Startups and banks are racing to remove cash from our lives, with apps that help us pay quicker and watches that access money straight from our wrists. But is the end result quick, thoughtless spending?
For more than 3,000 years, cash has played a critical role in the way our society functions — due as much to its fiscal value as its emotional and cultural connotations. It offers near-universality along with the heavily discounted value of anonymity. Conducting business with discretion is key, as nearly all of us opt to keep some transactions private. Cash protects our fiscal sovereignty, embodies a cultural dimension as it’s designed with extreme care, and above all else, it’s a tangible, one might say visceral, connection to our economic means — our money.
For all it’s worth, money, unlike cash, is nothing but an intangible idea and its value expressed by anything we choose — from cowrie shells to bear skins to metal coins. Today, we embrace money’s intangibility as pixels on a screen. We accept digital money in nearly all fiscal functions — from purchasing bonds and stocks, to managing checking and savings accounts, to simply splitting a dinner bill — removing the need for physical money.
Given all that, one would think that cash, the last anchor of tangible money, would fade away as quickly as you can download an app … and yet it isn’t.
Cash is not going away. Nearly 30 percent of transactions are conducted with cash, despite the financial industry’s 30-year effort to eliminate it from society. The physical manifestation of money remains critical to a transaction that has value, worth and awareness. There is a certain level of thoughtful human behavior exhibited with cash transactions that isn’t present within digital transactions, and that’s a massive problem.
When cash is invisible
As money becomes completely digital, we misconstrue its worth, lose financial context, and ultimately make poor spending decisions. Kids who grew up meticulously counting their $5 weekly allowance mature to only lose track of their expenses as digital financial tools are introduced. The receiving of the first debit card leads to many “Dad, my card has been declined and I have no idea why …” calls. Once financially savvy cash-carrying kids are turning into less-savvy digital spenders.
Studies have proven that we don’t feel a strong sense of loss when we make purchases with digital money. Instead, we spend 12 to 18 percent more with credit cards without fully considering our purchases or their costs. For instance, kids who buy lunch with debit cards buy more dessert than fruit, while kids who pay with cash buy more fruit than dessert. Even adults using apps like Venmo focus more on the payment description than the cost itself — arguably spending more with less thought. Humans are visceral beings, and without a tangible value for money, we lose our financial senses.
Spending tangible cash triggers a psychological sense of loss, resulting in more thoughtful fiscal behavior. In one study, when people were given free cash and asked to spend it, they did so more conservatively than when asked to spend credit. “Payment modes differ in the transparency … with which individuals can feel the outflow of money,” one team of psychologists explains, “with cash being the most transparent payment mode.” Essentially, non-cash payments can have a Monopoly-like feeling, where value is either reduced or completely negated.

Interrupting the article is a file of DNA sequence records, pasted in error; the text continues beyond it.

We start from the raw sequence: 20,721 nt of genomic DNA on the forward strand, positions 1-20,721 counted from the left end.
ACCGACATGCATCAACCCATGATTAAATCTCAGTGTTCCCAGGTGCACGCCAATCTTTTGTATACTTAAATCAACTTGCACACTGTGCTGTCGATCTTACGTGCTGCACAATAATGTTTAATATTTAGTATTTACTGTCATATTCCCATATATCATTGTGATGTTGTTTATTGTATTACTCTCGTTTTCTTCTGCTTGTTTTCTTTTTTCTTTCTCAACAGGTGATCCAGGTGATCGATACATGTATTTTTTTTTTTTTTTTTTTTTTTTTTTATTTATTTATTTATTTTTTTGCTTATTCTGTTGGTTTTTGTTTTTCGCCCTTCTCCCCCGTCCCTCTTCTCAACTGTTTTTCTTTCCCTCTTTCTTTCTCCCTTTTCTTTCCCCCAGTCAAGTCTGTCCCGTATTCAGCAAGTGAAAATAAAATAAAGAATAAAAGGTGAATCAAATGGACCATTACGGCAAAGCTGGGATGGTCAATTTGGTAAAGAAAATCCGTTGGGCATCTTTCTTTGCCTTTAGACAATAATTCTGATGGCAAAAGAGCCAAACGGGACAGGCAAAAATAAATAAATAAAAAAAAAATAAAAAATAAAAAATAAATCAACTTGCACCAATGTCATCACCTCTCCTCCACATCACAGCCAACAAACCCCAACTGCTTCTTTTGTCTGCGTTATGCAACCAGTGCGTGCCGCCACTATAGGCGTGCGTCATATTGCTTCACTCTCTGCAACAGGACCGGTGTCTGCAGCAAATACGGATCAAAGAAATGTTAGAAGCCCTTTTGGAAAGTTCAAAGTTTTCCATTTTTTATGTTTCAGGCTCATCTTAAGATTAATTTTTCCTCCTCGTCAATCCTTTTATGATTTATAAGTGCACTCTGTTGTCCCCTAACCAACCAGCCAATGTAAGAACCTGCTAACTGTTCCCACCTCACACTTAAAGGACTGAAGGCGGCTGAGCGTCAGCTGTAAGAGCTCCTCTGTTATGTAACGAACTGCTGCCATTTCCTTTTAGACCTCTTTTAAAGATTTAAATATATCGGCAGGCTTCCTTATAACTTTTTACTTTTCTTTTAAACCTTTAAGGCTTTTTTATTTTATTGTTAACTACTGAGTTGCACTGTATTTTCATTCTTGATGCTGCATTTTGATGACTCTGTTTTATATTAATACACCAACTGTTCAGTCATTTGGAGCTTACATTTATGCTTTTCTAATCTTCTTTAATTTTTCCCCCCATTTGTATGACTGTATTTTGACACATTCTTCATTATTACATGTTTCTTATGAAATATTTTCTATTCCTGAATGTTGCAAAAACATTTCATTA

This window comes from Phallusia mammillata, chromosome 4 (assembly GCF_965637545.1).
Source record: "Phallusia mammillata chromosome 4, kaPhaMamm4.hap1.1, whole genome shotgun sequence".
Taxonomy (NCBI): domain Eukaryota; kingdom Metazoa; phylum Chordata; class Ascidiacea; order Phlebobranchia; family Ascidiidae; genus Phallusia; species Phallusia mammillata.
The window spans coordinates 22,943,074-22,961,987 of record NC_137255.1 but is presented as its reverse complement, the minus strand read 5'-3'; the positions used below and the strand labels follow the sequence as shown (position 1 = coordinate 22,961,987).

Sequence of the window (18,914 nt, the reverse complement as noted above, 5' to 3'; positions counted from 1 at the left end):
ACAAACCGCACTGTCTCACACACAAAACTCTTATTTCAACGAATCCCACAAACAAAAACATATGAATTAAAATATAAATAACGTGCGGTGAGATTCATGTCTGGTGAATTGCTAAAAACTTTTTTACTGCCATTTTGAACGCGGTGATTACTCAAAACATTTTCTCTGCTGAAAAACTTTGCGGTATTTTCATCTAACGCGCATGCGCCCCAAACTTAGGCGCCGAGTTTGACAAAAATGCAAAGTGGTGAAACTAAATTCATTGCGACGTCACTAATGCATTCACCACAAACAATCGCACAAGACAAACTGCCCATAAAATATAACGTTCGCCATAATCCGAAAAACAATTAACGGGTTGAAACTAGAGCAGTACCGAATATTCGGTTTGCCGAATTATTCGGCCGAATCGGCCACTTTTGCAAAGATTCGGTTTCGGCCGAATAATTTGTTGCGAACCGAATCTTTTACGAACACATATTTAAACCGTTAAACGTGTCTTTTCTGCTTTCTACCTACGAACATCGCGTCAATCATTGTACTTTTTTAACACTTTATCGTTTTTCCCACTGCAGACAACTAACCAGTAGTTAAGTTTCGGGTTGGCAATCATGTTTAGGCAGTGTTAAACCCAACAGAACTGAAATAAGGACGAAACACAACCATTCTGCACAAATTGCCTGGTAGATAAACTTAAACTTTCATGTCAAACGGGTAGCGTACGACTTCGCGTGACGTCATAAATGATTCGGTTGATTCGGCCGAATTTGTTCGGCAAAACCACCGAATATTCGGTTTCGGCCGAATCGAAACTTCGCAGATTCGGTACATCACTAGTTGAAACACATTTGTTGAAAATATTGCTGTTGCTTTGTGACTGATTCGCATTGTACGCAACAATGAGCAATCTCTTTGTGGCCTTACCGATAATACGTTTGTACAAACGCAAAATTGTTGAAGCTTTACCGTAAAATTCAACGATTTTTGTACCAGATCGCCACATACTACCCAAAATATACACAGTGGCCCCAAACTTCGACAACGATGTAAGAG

Feeling our spending
Current digital, fiscal innovations have been designed solely for efficiency and security. Banks in particular are motivated to alleviate the burdens of cash, including the costs of security to guard it, armored trucks to move it, and banks to hold and exchange it. As startups and banks alike race to remove cash from our lives, we are left with apps that help us pay quicker, and watches that help us access money straight from our wrists. But if the end result is quick, thoughtless spending, then who benefits in the end?
Handling money triggers psychological reactions, both beneficial and consequential, that alter how we spend. We get a boost of Oxytocin when gifting or receiving cash, feel pain when spending a lot, and have a sense of control when holding money. These emotions ultimately trigger more thought in how we use our money. We need to take advantage of the benefits of digital currency (efficiency, security, cost) without forgoing the benefits of cash (social, psychological, behavioral).
Cash might change form, as it historically has in the past. But something absolutely needs to exist between digital money and hard cash to merge the systemic issues that arise in a cash-free society. Regardless of the shape a solution takes, the best way to bridge the gap between the new and old worlds of spending is by borrowing the characteristics of something familiar like cash, yet with selected digital properties: Semi-connected, discrete, tangible, and physical.
It’s not building something physical to have something physical, but to restore the dissolving awareness we have around how, when and what we are spending our money. The fiscal loss is too great if we eliminate physicality in all the ways we spend, which is why a digital cash experience is the future.
Gadi Amit is the president and principal designer of San Francisco-based NewDealDesign. Working with Silicon Valley’s top technology companies, he has created some iconic products, including Fitbit and the Lytro Camera. He is currently working with the best and the brightest tech firms to create new technologies that will come to light in the next 12 to 18 months. Reach him @NewDealDesign.